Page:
Lastly, bone loss and muscle atrophy as a result of humans being in a zero gravity environment in space can be detrimental to an astronaut’s health and condition upon reaching Mars and/or returning to Earth. A study measured the effects of bone and skeletal mineral loss in the spine and hip bone of 14 crew members aboard the International Space Station for 4-6 months, comparing the measurements of bone density and volume before and after their missions (Thomas et al., 2004). The crewmembers’ ranges of bone loss were 0.8-0.9% per month in the lumbar spine and 1.2-1.5% in the hip bone. These results are despite exercising routines on the ISS designed to combat, in part, bone and muscle loss, making them alarming figures for a potential mission to Mars which would last multiple months. Muscle atrophy, a common condition for patients confined to one position for extended periods, is quite damaging for astronauts in zero-gravity space, resulting in the loss of muscle mass and strength. A study used Bioartifical Muscle tissue (BAM) tested in both ground (Earth) and flight (microgravity) conditions to determine the in vitro effects of muscle atrophy (Vandenburgh et al., 1999). The study found that in flight conditions for 9-10 days, there was a 10-12% decrease in myofiber (muscle fiber) size as compared to the myofibers grown in normal conditions. These two studies, one conducted on astronauts and the other in vitro, demonstrate the significant physiological effects of bone and muscle loss expected for astronauts in a Mars mission.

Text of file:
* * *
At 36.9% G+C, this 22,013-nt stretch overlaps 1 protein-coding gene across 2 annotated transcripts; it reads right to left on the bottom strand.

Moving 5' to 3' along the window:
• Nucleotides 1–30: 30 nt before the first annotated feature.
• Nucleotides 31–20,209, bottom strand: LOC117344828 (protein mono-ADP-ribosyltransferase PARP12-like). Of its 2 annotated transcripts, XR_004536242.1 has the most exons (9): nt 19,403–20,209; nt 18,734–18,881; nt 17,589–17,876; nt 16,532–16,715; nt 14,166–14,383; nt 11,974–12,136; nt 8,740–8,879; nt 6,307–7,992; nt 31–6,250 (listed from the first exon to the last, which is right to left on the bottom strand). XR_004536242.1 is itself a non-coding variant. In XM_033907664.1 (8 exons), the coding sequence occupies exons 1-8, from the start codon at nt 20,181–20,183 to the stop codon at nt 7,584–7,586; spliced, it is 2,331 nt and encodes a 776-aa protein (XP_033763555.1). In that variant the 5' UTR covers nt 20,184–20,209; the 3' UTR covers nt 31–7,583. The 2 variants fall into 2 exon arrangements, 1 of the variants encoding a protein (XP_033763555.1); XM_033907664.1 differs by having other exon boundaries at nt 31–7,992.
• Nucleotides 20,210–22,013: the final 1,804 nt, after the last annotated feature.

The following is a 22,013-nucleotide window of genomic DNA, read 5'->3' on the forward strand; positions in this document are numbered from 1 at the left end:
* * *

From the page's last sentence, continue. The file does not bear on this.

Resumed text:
Human space travel to Mars is a topic I have always been enthusiastic about, especially since recent insight into Mars’ past and after a serious proposal for a manned mission. Though many people share the dream of being a Mars astronaut for the pioneering value, they may not realize and appreciate the enormous risks an astronaut faces during such a mission and what the chosen class will be signing up for. This is why I believe a video on these risks, including radiation, mental illness, and bone and muscle loss, is so important and informative.
Basner, Mathias, David F. Dinges, Daniel J. Mollicone, et al. “Psychological and Behavioral Changes during Confinement in a 520-Day Simulated Interplanetary Mission to Mars.” PLOS ONE. 9, no. 3 (March, 2014) [Cited 10 September 2016].
Cucinotta, Francis A., Kim, Myung-Hee Y. Kim, Lei Ren. Managing Lunar and Mars Mission Radiation Risks Part I: Cancer Risks, Uncertainties, and Shielding Effectiveness. NASA/TP-2005-213164/PT1. Washington, DC: National Aeronautics and Space Administration, Jul 1, 2005. (20050196720: NTRS)
Escobedo, Victor M. Jr, Kirt Costello. “International Space Station Internal Radiation Monitoring (ISS Internal Radiation Monitoring) – 07.14.16.” National Aeronautics Space Administration. (July 2016) [Cited 10 September 2016].
Lang, Thomas, Adrian LeBlanc, Harlan Evans, et al. “Cortical and Trabecular Bone Mineral Loss From the Spine and Hip in Long-Duration Spaceflight.” Journal of Bone and Mineral Research. 19, In Wiley Online Library. (March, 2004) [Cited 10 September 2016].
Vandenburgh, Herman, Joseph Chromiak, Janet Shansky, et al. “Space travel directly induces skeletal muscle atrophy.” The FASEB Journal. 13, no. 9 (June, 1999) [Cited 10 September 2016].